It doesn't have the same ring as "Vote Jose," but six-foot-two, 205-pound Yunel Escobar, who has quietly established himself as one of the best shortstops in the American League, is also worthy of a trip to the midsummer classic.
Strictly from a talent standpoint, most baseball insiders thought the Jays stole Escobar from Atlanta in a deal for Alex Gonzalez last July. Up until his 2010 struggles, Escobar was considered one of the top up-and-coming shortstops in the game. He hit .326 in 2007 and batted .299 in 2009 with 14 homers and 76 runs batted in.
But the 28-year-old infielder came to Toronto with baggage. Concentration lapses and lackadaisical play fuelled his departure from Atlanta. Some attributed his problems to his poor grasp of English, but critics countered that playing hard is an expectation in any culture or language.
But it's difficult to pass judgement on someone who risked everything to play in the big leagues. In October 2004, a 22-year-old Escobar defected from Cuba on a small fishing vessel with two dozen others. Battling hunger, dehydration and six-foot waves, Escobar reached Miami after two days at sea.
His courageous trek would reunite him with Brayan Pena, his best friend who had fled Cuba and signed with the Braves five years earlier. And based largely on the scouting report that Pena (now with the Kansas City Royals) provided them, the Braves risked a second round pick on Escobar in 2005. When you consider Escobar's ordeal, you can understand why he might need time to adjust to life in the big leagues.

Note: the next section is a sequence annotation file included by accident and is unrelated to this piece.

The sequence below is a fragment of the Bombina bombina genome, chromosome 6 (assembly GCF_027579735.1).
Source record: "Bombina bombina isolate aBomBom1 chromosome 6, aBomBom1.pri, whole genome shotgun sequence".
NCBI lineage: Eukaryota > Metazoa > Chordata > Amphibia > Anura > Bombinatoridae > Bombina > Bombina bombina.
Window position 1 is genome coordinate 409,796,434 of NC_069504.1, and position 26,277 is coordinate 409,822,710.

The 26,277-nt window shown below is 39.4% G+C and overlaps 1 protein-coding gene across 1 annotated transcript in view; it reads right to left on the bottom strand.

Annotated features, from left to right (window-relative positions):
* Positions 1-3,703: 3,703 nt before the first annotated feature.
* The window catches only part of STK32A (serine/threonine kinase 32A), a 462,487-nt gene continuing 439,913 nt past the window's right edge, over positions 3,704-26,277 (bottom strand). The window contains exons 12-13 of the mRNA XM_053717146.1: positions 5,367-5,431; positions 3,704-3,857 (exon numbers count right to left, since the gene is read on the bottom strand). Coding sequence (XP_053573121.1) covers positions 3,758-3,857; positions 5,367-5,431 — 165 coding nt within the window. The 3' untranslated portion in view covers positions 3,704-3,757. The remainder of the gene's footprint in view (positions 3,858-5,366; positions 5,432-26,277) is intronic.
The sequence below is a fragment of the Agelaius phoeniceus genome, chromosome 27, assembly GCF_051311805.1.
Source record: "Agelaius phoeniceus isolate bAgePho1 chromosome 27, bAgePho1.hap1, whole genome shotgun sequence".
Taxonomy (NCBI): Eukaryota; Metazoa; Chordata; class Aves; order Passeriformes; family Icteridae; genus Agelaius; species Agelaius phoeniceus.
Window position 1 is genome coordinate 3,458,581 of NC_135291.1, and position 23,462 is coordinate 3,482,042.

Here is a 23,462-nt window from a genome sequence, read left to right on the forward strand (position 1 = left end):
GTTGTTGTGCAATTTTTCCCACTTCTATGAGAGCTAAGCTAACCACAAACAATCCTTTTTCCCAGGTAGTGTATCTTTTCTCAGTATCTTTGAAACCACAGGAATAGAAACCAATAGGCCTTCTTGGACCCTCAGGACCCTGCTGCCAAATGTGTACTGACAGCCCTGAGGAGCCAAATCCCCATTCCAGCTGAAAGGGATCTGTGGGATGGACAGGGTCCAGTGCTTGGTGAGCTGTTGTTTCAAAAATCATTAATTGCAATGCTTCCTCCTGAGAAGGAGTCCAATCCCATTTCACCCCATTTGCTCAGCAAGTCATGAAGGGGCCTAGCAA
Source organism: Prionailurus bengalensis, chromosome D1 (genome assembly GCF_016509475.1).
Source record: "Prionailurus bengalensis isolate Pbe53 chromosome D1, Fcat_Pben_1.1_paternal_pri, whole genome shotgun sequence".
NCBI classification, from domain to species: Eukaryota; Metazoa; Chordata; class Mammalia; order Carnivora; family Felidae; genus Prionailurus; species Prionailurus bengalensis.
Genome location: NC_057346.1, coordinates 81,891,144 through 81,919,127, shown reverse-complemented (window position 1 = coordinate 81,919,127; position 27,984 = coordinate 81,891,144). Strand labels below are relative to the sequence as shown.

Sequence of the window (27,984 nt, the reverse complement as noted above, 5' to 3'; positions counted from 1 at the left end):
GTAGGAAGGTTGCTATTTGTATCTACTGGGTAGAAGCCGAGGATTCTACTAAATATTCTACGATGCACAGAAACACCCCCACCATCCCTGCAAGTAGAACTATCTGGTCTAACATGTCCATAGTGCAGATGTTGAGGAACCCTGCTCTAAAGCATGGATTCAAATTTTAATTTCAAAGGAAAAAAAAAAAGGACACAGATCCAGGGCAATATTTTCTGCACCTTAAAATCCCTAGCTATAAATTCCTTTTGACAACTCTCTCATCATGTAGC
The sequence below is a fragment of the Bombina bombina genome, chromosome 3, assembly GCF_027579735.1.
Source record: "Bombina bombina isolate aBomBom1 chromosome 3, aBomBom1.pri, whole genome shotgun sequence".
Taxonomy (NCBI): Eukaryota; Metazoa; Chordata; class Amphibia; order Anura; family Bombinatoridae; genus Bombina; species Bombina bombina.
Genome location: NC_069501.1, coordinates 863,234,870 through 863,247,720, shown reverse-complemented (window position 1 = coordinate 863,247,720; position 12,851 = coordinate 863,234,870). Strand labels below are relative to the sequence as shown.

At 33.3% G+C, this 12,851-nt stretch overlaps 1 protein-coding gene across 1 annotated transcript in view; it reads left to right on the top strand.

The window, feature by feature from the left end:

Fortunately in Toronto, he has a new lease on his career. Bautista has taken him under his wing and the talented shortstop again seems destined for stardom. Sure, he still has the occasional brain cramp, but no one has accused him of not hustling.
And this season when Rajai Davis faltered in the leadoff spot, Escobar took over and has thrived as the club's offensive catalyst. What he lacks in speed, he has made up for with plate discipline.
Through June 14, he led all major league shortstops with 32 walks and his .366 on-base percentage ranks second among American League leadoff hitters (behind only Boston's Jacoby Ellsbury) and first among AL shortstops who have played at least 40 games.
Escobar is also tied for fourth in the league with three triples and his seven home runs (third among AL shortstops behind Cleveland's Asdrubal Cabrera and Detroit's Jhonny Peralta) have him on pace for a career high.
He also ranks third among AL shortstops in offensive WAR (a valuable statistic that measures how many wins a player adds above what a AAA replacement player at their position would contribute) behind Cabrera and Peralta.
But Escobar is superior to either of them defensively. Flashy but sometimes erratic, the Jays shortstop boasts a strong throwing arm that he tends to fall in love with, making routine plays unnecessarily close.
But his range is significantly better than Peralta's or that of New York Yankees' standout Derek Jeter, and is on par with Cabrera. He also owns a better defensive WAR than either Cabrera or Peralta.
That said, Escobar sits fourth in the all-star voting behind Jeter, Cabrera and Elvis Andrus of the Texas Rangers. It's understandable that he'd rank behind Cabrera who would be a worthy all-star selection, but the Jays infielder has performed much better than either Jeter or Andrus this season.
And with all due respect to Jeter, who's had a magnificent career, he's no longer an elite shortstop. White Sox shortstop, Alexei Ramirez, will also be in the all-star mix.
The problem with fans voting for the all-star game is that it often turns into a popularity contest, and if Jeter gets voted in, Cabrera will likely be named a reserve, leaving Escobar with three days off in July.
So, with Bautista virtually assured of a starting nod in this year's all-star game, let's switch gears and "Vote Yunel" and provide support for the Jays reformed offensive catalyst who deserves a trip to the midsummer classic.
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